The 335 Series box is a lot like many of Intel's other products. In my office, I sometimes mistake CPU boxes for SSD boxes.
Intel delivers a fair amount of information on its SSD package. You'll need to look at all six sides to take it all in, but the data is there for those willing to look for it.
The inner packaging keeps the drive safe and away from the other components. The desktop adapter bracket, paper guides, screws and other accessories are tucked away behind the cardboard drive holder.
Inside side we found a very nice accessory package that included a SATA data and power cable. I get a lot of emails from people who buy HDDs and SSDs and forget to order a SATA cable. They are forced to run to a B&M store to spend $15 on a SATA cable. Very few HDDs/SSDs ship with SATA cables and we really like seeing Intel include them.
Intel also includes a fairly unique desktop adapter bracket. 2.5" to 3.5" adapters are common, but Intel's has a really nice feature. It includes bottom mounts for drive sleds. Below the Intel adapter bracket is a drive sled from an Antec Take-4.
The drive is still set in the middle though so you can't use the drive sled with a backplane, but at least you can get the drive in your legacy drive sled.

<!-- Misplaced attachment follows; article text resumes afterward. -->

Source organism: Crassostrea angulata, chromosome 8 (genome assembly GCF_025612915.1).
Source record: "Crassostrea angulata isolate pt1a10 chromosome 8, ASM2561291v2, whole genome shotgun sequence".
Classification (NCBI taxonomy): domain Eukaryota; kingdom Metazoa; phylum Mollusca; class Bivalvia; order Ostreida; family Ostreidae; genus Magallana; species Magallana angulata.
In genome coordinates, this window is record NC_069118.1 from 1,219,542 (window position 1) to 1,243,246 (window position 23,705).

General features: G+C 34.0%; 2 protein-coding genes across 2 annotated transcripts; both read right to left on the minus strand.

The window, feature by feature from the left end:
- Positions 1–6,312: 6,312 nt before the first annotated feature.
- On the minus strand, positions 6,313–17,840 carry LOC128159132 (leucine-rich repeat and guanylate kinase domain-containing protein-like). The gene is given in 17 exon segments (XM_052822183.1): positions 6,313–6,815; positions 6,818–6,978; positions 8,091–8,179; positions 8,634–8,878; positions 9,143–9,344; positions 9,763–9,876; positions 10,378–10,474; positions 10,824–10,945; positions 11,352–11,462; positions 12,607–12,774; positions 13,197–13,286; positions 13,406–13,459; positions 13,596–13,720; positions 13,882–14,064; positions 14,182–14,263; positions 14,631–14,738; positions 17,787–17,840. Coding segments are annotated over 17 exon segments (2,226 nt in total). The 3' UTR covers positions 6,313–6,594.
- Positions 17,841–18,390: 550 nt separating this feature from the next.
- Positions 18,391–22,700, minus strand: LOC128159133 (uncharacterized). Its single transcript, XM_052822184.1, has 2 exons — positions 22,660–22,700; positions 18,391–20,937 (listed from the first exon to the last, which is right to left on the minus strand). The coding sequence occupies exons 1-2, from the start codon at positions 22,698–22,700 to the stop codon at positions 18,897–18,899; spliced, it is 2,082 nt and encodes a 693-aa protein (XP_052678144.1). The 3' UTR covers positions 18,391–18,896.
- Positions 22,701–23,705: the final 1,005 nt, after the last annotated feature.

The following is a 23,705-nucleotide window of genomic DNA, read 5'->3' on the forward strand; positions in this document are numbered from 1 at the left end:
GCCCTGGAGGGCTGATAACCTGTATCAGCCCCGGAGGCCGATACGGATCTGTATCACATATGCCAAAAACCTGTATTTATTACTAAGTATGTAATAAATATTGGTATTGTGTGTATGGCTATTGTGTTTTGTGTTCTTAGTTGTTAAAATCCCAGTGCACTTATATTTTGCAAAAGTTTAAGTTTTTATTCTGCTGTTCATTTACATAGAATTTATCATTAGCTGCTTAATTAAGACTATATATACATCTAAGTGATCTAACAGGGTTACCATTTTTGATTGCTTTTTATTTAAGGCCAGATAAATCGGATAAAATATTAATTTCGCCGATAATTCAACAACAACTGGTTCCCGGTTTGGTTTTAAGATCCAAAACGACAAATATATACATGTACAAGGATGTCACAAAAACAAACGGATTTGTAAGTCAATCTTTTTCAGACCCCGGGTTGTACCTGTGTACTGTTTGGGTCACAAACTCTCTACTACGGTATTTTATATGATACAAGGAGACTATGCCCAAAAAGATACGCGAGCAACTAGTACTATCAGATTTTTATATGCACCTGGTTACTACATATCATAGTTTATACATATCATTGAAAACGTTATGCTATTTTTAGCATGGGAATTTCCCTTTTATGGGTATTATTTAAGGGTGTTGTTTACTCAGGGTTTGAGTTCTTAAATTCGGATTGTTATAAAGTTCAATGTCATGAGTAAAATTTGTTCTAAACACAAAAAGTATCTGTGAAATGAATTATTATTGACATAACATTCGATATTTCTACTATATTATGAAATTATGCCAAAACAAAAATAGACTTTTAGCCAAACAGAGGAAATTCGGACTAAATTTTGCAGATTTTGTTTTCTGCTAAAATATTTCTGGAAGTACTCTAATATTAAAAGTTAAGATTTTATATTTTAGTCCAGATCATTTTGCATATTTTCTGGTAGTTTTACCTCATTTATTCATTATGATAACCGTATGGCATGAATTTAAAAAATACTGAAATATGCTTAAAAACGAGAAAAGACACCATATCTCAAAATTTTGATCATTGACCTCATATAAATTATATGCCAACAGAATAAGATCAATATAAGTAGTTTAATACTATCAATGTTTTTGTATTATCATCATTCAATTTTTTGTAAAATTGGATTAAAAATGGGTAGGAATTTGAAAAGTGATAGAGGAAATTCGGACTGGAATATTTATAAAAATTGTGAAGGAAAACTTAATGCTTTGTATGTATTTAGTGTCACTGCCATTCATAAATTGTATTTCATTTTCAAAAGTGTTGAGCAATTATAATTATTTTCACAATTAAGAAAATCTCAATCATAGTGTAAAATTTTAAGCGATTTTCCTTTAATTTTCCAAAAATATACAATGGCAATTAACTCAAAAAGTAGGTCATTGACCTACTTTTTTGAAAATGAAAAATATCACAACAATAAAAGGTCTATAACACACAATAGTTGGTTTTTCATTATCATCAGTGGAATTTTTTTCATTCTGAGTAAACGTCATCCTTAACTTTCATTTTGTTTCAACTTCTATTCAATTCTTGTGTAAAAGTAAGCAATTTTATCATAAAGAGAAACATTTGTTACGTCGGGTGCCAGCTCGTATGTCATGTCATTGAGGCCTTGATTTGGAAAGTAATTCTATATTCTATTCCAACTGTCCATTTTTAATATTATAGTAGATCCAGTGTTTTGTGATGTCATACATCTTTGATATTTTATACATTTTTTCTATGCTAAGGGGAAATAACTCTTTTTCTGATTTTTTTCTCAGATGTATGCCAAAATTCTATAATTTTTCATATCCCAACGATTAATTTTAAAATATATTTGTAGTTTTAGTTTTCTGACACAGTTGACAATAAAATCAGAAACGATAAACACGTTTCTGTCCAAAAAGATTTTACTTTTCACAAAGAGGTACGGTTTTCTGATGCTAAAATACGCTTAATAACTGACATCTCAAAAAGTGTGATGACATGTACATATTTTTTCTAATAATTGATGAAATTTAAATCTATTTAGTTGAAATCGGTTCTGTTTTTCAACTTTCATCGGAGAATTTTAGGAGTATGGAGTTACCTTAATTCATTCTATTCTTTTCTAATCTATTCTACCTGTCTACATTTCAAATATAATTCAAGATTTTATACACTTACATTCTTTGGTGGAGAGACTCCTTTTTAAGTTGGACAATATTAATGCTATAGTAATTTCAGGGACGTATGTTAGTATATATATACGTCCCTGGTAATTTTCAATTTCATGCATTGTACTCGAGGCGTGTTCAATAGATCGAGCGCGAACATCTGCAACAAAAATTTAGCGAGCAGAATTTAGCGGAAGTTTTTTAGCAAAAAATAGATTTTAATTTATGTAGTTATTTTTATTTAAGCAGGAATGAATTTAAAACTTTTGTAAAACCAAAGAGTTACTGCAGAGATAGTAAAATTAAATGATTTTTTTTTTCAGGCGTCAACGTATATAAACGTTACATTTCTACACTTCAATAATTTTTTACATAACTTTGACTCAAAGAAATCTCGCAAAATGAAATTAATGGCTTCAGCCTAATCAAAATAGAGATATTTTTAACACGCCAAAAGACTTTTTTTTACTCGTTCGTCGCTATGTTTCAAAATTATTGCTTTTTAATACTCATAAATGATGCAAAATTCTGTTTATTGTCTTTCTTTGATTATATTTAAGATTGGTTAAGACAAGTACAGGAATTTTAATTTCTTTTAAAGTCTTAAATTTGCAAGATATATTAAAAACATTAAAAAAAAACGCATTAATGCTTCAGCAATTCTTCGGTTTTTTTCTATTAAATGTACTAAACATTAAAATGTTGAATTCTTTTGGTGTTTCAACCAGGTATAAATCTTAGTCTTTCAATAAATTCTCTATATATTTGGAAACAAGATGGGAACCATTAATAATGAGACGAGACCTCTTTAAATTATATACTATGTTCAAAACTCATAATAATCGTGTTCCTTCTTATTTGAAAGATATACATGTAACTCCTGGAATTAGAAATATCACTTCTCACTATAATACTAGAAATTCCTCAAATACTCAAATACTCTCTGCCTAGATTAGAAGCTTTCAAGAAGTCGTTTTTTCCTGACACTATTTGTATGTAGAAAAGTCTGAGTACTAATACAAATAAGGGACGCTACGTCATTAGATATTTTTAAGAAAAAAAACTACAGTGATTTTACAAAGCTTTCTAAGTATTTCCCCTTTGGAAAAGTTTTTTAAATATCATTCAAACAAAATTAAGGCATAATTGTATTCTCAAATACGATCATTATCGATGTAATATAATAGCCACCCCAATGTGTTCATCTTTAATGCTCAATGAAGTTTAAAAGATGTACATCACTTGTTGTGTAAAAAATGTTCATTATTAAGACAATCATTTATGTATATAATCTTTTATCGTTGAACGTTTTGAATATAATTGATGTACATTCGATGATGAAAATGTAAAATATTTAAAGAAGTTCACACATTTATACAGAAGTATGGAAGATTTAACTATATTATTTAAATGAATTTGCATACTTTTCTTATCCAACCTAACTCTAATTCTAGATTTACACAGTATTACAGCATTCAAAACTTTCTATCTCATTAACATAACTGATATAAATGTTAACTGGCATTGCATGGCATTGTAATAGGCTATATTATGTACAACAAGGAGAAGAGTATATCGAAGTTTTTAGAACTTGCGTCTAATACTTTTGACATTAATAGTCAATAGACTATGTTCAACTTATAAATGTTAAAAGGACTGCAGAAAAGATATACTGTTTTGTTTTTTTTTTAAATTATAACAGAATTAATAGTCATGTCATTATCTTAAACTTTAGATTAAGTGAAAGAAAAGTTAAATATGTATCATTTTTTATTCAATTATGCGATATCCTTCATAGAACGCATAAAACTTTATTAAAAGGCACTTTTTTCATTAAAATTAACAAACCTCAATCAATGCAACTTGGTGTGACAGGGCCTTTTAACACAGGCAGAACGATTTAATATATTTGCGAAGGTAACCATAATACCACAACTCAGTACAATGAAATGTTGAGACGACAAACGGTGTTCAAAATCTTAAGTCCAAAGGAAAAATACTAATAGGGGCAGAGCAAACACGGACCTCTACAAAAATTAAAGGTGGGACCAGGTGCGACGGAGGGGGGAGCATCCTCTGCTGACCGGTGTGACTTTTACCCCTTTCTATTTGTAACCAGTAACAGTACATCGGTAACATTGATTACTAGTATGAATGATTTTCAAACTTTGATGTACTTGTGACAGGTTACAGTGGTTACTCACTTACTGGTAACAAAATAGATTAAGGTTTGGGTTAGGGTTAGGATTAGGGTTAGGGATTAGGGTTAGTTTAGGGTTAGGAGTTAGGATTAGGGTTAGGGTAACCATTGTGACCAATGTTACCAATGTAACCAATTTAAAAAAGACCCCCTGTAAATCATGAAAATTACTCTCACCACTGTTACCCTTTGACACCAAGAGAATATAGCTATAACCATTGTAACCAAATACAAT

Intel 335 Series 240GB SSD
Here we get our first look at the Intel 335 Series. The familiar Intel curve is still on the front of the drive, but the label was moved to the back of the SSD.
The serial number, product number and capacity size are on the back label.
I really didn't expect Intel to ever release another 9.5mm z-height drive after marketing ultrabooks so heavily, but here we are with another 9.5mm drive that won't fit in your shiny new ultrabook computer.
All of the mounting points are where they should be and the SATA connectors are as well. The adapter bracket centers drive so the power and data connectors aren't in line with your 3.5" HDDs.
If you ever wanted to know what the inside looks like here is a quick shot. Intel uses a thermal pad on the LSI SandForce SF-2281 controller. A spacer inside fills a gap so Intel can use the same bottom half for 9.5mm and 7mm z-height SSDs.
The inside of the 335 looks about the same as the 330 Series other than the 20nm NAND flash.
There are sixteen chips, eight on each side and all the same density.
Intel's marketing page talks about reduced power consumption, but they chose not to roll SandForce's new lower power controller into the 335 Series. To be fair, no one that we know of has used B02 2281 into a retail product, but SandForce announced the new silicon months ago. We'll have a B02 prototype in hand later this week, but we're still working out the details on publishing performance numbers.
20nm flash makes its first appearance in a high profile retail SSD. The 335 Series uses NAND receiving a clock signal, often referred to as synchronous flash. A few months ago, we started measuring power usage and the lowest power SSDs have usually shipped with Toshiba Toggle Mode flash. 20nm is Intel's best shot at reducing power consumption with the aging LSI SandForce 2281 SSD controller.